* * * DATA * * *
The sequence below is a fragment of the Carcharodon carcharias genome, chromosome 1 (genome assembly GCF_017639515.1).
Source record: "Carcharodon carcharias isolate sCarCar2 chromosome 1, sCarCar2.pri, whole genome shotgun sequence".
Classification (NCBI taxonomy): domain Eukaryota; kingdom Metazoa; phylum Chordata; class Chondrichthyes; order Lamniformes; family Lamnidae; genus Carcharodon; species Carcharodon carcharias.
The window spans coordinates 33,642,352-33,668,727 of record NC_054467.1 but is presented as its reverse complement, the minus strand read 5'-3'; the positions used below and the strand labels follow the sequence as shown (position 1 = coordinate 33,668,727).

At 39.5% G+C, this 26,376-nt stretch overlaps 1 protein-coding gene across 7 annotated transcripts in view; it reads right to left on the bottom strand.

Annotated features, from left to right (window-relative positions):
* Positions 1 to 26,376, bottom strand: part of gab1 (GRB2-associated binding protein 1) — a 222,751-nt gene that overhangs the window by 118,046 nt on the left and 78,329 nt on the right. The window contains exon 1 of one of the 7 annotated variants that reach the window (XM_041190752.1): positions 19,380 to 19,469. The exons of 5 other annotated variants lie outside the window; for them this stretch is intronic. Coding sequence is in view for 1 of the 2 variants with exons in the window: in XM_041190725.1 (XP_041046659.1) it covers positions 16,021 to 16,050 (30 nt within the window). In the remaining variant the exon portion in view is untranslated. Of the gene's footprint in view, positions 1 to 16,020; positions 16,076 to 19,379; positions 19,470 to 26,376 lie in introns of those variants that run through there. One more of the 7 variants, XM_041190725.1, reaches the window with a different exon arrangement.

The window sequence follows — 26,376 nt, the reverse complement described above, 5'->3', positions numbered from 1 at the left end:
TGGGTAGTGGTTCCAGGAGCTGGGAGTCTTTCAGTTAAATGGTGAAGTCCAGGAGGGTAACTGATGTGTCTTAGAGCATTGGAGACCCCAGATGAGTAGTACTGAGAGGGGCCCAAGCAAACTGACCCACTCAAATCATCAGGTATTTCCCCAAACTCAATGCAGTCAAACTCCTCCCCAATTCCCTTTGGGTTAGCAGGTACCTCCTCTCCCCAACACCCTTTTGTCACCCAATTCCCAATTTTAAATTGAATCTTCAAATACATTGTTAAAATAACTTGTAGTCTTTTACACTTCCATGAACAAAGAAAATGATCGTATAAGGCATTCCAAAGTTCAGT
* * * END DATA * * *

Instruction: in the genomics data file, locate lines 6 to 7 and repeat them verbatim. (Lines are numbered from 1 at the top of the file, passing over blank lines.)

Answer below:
Annotated features, from left to right (window-relative positions):
* Positions 1 to 26,376, bottom strand: part of gab1 (GRB2-associated binding protein 1) — a 222,751-nt gene that overhangs the window by 118,046 nt on the left and 78,329 nt on the right. The window contains exon 1 of one of the 7 annotated variants that reach the window (XM_041190752.1): positions 19,380 to 19,469. The exons of 5 other annotated variants lie outside the window; for them this stretch is intronic. Coding sequence is in view for 1 of the 2 variants with exons in the window: in XM_041190725.1 (XP_041046659.1) it covers positions 16,021 to 16,050 (30 nt within the window). In the remaining variant the exon portion in view is untranslated. Of the gene's footprint in view, positions 1 to 16,020; positions 16,076 to 19,379; positions 19,470 to 26,376 lie in introns of those variants that run through there. One more of the 7 variants, XM_041190725.1, reaches the window with a different exon arrangement.